Uncovering The Past

This is the roof valley adjacent to the south chimney. It goes way way up to the tippy tippy top.

 

The cementitious roof tiles were, I believe, installed circa-1930. They are, mostly, in good condition and will last till the end of time.

However, along this valley I discovered numerous cracked tiles, no doubt caused by being walked on. This is bad. A quick fix is to insert some metal under the cracked tiles so any water getting in will just flow down the new metal rather than rot the wood supporting the roof.

To accomplish this, I removed each broken-off piece, cut some metal to size, inserted it under the tile, then caulked the broken-off piece onto the metal. Easy-peasy!

 

However, I was startled to discover, under the circa-1930 tiles, the ORIGINAL wood shingles. These shingles are from 1894! Golly.

 

Golly.

 

 

15 Comments

  1. Christine on September 25, 2020 at 5:42 am

    Hi Ross, I’m surprise that the roof wasn’t clad in slate originally. Can you see easily which shingles are cracked? How can you get to the broken ones without walking on them? Are you going to change the flashing? It looks like it could use a bit of Ross treatment.

    How exciting to be able to practice a new home restoration skill. I’ll bet you’re glad to be putting down the paintbrush for a while.

    Looking forward to seeing the updates for this area.

    • Ross on September 25, 2020 at 11:08 pm

      Christine, the cracked tiles are obvious.

      Tomorrow, I begin work on reworking the built-in gutter in the SE corner. Then onto re-pointing the north chimney!

  2. Nancy from New Yawk on September 25, 2020 at 8:05 am

    One man’s “easy peasy” is another man’s “oh-my-gawd”. I fall into the latter category, although I’m not a man. Kudos upon kudos to you!!!

    • Ross on September 25, 2020 at 11:05 pm

      Thank you, Nancy from New Yawk!

  3. Robin Biddle on September 25, 2020 at 8:22 am

    Wow! In between the siding shingles and now the roof shingles, it would be astounding to know the number of wood shingles used to shingle that house! I bet that roof weighs a ton! I am curious also about how you can fix the tiles without walking on them too. Great discovery, Ross.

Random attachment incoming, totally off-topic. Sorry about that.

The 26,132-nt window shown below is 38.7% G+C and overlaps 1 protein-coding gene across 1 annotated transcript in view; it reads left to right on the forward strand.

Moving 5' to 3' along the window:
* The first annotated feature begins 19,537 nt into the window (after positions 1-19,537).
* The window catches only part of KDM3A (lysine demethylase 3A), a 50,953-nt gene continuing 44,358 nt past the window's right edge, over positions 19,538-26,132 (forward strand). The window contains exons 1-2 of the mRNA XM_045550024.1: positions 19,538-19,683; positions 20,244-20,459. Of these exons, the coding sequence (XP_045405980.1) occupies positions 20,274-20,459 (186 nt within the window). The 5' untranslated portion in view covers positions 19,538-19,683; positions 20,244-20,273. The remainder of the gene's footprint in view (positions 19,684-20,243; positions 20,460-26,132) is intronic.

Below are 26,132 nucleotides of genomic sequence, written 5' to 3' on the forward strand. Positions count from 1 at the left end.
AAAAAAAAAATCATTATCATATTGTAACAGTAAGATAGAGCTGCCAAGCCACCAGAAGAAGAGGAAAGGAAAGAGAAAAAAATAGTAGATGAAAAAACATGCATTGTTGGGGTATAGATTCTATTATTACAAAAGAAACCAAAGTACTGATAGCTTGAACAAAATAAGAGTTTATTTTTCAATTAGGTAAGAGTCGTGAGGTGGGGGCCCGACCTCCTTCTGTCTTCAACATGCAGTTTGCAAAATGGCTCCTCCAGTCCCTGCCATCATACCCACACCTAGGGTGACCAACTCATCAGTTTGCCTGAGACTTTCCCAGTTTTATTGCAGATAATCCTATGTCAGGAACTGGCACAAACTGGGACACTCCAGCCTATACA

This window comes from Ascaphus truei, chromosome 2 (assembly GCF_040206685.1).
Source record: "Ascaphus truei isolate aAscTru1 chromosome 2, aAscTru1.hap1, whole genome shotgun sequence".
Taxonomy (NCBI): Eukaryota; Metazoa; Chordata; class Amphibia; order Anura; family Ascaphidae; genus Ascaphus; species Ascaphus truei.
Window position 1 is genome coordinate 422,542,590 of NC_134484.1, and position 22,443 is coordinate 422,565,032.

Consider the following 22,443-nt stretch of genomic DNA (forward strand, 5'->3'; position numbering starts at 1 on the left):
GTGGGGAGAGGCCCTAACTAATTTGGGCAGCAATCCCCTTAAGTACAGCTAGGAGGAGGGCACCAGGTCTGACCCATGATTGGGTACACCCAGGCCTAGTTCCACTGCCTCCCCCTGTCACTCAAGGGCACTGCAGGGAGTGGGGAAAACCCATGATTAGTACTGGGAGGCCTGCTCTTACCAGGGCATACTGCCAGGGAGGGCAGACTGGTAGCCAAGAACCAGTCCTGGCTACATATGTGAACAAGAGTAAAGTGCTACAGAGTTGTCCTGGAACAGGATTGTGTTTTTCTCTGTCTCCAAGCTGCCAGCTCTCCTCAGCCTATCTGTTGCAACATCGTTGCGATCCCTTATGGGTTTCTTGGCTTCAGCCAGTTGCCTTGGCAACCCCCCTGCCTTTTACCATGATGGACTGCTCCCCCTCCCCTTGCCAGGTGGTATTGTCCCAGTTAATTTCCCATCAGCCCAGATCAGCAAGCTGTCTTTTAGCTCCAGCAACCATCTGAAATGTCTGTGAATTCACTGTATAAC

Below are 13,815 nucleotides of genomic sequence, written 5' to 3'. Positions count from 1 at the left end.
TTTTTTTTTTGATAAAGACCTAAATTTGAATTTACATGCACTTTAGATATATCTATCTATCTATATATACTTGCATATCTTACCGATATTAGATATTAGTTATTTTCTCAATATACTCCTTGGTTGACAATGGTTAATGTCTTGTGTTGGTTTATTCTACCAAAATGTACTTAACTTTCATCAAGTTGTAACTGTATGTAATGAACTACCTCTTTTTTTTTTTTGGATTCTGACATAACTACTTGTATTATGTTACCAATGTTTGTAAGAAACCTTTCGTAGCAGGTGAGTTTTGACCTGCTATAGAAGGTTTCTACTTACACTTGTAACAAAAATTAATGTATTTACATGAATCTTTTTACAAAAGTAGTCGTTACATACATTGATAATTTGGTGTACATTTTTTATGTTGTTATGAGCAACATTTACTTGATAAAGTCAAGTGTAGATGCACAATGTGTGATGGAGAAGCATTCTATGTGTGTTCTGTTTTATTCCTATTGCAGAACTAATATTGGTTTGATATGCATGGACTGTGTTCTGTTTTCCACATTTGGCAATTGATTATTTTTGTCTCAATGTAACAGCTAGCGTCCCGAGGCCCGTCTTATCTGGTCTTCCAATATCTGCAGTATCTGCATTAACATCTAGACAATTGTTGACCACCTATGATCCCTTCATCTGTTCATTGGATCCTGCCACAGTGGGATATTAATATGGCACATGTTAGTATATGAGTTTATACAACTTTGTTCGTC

• Ross on September 25, 2020 at 11:05 pm

      Oh, I walk on the tiles, Robin. It’s the only way. I just step…gingerly.

      • Robin Biddle on September 26, 2020 at 9:28 pm

        Marvel should offer you a sweet movie deal for all of your Superpowers! I would have problems with just getting up on that roof for starters!

  4. David McDonald on September 25, 2020 at 8:42 am

    Id love to see the house WITH the restored original roof! Even the angle of the shingles is different. It would give a whole new look to the house. I think it would make the house more cozy-yes, even that gigantic space. I know you said not now but do you have any intention to go back to the original roof?

    • Ross on September 25, 2020 at 11:04 pm

      David, just after I purchased the house a retired roofer told me to leave the cementitious tiles alone as they will last forever. “People remove them and, fifteen later, have to do the roof again!”

      I do sometimes fantasize about putting back a wood shingle roof and, most importantly, the galvanized metal flourishes which crowned the tippy top and ends.

      • David McDonald on September 25, 2020 at 11:16 pm

        Gotcha! Totally understand.
        But, yes, I agree that those metal touches-small fences, spires, whatever–basically lightning catchers! But oh so practical! –would add the “crowning” touch! Literally! A crown for the Cross house! Those houses here in the Brush Park area of downtown Detroit that have been “restored” with metal fencing and spires don’t look exactly right or good . The original designs look waaaay better and more complete.
        So, as a finishing touch,eventually, I say, yea, put ’em back!! 🤗

  5. Alexander Thornton on September 25, 2020 at 9:42 pm

    Hm. I wonder if it would be feasible to paint the 1930’s roof the color of the original wood roof one day? Although, if it were possible, I guess it’s likely you would have to do it on your own due to the asbestos.

    • Ross on September 25, 2020 at 10:57 pm

      Hi, Alexander!

      Painting the 1930s roof tiles would just add to the overall maintenance of the house. Yikes!

      Also, I’ve no idea if the tiles are cement-based or asbestos. Both were available at the time.

  6. Barb Sanford on September 26, 2020 at 9:07 am

    Ooh. One of these days this house will stop handing you projects when you poke into a new corner. One day.

    Two questions:
    1) Can you tell how the original wood tiles were treated? Were they painted, stained, or left bare? and
    2) Can you get replacement shingles for the broken cementitious tiles? Does anyone still make or sell them?

  7. Mike on September 26, 2020 at 10:05 pm

    I am surprised that they were able to put the cement tiles directly on top of the wood shingles, since it wasn’t a smooth surface. Amazing that it has only had two roofs in 126 years. When we bought our house in 2001, it had three layers of asphalt shingles on top of the wood shingles, and we had to have it all torn off and new plywood decking put on. The original wood shingles were so brittle that they fell apart, yours would likely be the same way. I like your roof, it looks very much like slate.

    • Liz on September 28, 2020 at 10:06 am

      I agree! If it ain’t broke…!

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